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After Lucentis setback, Novartis trumpets data on follow-up drug

Next gen eye treatment offers less frequent dosing


Novartis has new phase 3 data backing the efficacy of a follow-up to its blockbuster ophthalmology drug Lucentis, just after losing a UK battle to protect the brand from low-cost competition.

The experimental therapy – called brolucizumab (RTH258) – showed its was superior to a Bayer and Regeneron’s Eylea (aflibercept) in tackling a key disease activity marker in age-related macular degeneration (AMD), a leading cause of blindness, according to Novartis.

The study found that fluid in the retina was detected less often in patients treated with brolucizumab than with Eylea between weeks 36 and 48 of the phase 3 HAWK trial, which enrolled patients with the neovascular or ‘wet’ form of AMD. It’s now well established that one the targets for nAMD therapy should be a fluid-free retina.

Novartis is preparing to file for approval of brolucizumab before the end of the year, and having a new product for AMD would be a big boost to its ophthalmology portfolio as Lucentis (ranibizumab) faces stiffer competition in the marketplace.

Last week, Novartis and Bayer were defeated in a UK lawsuit – brought by a group of NHS organisations – allowing them to continue using Roche’s cheaper drug Avastin (bevacizumab) in place of Lucentis and Eylea for AMD, even though Avastin isn’t approved for the indication. Meanwhile, Eylea has been gaining ground in wet AMD thanks to less frequent dosing, accord to GlobalData.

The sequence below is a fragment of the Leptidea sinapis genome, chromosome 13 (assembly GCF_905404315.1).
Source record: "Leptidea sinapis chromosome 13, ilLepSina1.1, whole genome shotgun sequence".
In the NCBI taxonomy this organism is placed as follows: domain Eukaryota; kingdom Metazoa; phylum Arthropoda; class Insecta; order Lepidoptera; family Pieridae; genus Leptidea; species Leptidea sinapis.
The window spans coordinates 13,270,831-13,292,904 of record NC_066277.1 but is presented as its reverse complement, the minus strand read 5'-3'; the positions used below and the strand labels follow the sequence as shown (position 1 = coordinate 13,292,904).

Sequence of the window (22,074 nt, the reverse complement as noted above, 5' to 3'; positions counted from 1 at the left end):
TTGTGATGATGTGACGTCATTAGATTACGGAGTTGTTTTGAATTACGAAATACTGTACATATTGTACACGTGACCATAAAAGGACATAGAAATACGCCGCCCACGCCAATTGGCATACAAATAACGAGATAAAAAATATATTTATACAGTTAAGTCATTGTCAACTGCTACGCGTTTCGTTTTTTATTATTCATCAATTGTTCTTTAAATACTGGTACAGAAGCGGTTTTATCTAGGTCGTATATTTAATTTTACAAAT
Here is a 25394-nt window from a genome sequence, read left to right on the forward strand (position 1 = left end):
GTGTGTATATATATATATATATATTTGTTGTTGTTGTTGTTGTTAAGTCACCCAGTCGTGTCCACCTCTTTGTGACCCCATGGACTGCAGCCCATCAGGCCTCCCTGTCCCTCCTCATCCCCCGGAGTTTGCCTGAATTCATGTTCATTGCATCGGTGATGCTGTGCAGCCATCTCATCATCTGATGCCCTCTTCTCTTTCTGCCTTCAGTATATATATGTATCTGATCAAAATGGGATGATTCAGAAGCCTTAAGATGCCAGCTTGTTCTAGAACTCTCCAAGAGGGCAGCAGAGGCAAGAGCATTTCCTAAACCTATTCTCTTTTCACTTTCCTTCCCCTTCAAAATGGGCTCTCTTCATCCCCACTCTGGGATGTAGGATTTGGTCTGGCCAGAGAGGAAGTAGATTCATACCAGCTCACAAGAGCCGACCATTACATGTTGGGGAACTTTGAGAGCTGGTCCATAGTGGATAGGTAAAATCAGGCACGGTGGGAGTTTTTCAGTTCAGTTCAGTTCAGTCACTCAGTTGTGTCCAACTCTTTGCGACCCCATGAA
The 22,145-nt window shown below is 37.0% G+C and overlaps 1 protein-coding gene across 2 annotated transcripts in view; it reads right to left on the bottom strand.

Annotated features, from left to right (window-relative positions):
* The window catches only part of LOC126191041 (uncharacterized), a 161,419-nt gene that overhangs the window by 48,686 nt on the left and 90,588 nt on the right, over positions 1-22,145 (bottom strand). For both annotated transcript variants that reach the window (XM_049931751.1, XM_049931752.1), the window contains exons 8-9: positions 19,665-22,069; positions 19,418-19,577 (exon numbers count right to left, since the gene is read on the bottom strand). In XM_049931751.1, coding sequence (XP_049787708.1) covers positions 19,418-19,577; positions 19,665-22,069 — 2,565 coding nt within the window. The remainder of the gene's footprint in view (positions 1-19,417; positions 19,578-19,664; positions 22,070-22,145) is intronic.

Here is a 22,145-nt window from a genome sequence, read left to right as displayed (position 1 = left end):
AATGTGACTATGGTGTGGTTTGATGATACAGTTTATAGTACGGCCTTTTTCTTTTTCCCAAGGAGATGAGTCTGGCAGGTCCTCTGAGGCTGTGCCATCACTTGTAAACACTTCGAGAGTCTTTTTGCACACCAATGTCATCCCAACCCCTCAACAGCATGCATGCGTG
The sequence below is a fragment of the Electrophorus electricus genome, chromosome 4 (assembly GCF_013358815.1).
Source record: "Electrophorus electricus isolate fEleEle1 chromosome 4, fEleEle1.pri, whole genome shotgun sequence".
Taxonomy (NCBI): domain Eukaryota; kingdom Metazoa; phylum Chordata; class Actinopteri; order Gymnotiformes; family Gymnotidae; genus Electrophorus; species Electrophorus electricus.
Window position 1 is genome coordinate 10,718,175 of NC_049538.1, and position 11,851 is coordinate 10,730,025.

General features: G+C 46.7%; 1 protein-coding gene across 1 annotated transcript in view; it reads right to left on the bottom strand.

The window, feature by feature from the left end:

Like Lucentis, Eylea and Avastin, brolucizumab is a VEGF inhibitor, but offers less-frequent administration with eight to 12 weeks between injections into the eye, and potentially longer if physicians use the treat-and-extend (TAE) protocol. That involves using VEGF drugs to clear the retina of fluid and haemorrhages for the first three months, and then extending treatment intervals by a couple of weeks at a time for as long as the retina remains dry and stable.

On that basis Eylea and Lucentis are currently dosed on average six and seven times a year, respectively, so it may be that brolucizumab could reduce that further. EvaluatePharma expects brolucizumab to be taken up quickly if approved, and reach sales of around $1.8bn by 2024 as a potential ‘best-in-class’ product.

The US patents on Lucentis and Eylea will both expire in 2020, and in 2022 for Lucentis and 2021 for Eylea in Europe.

In addition to nAMD, Novartis is developing brolucizumab for diabetic macular oedema, and it is also continuing to seek indications for Lucentis while it brings brolucizumab forward. The company has just announced it will file for approval of Lucentis in retinopathy of prematurity (ROP), a rare disease in premature infants that often leads to blindness, based on the results of the phase 3 RAINBOW trial.

“Despite marginally missing statistical significance for the primary endpoint of demonstrating superiority of Lucentis to laser surgery, Lucentis  was shown to be an efficacious, safe and well-tolerated treatment for infants with ROP,” according to Novartis, which says its drug could be an alternative therapy that does not involve destroying retinal tissue.

24th September 2018


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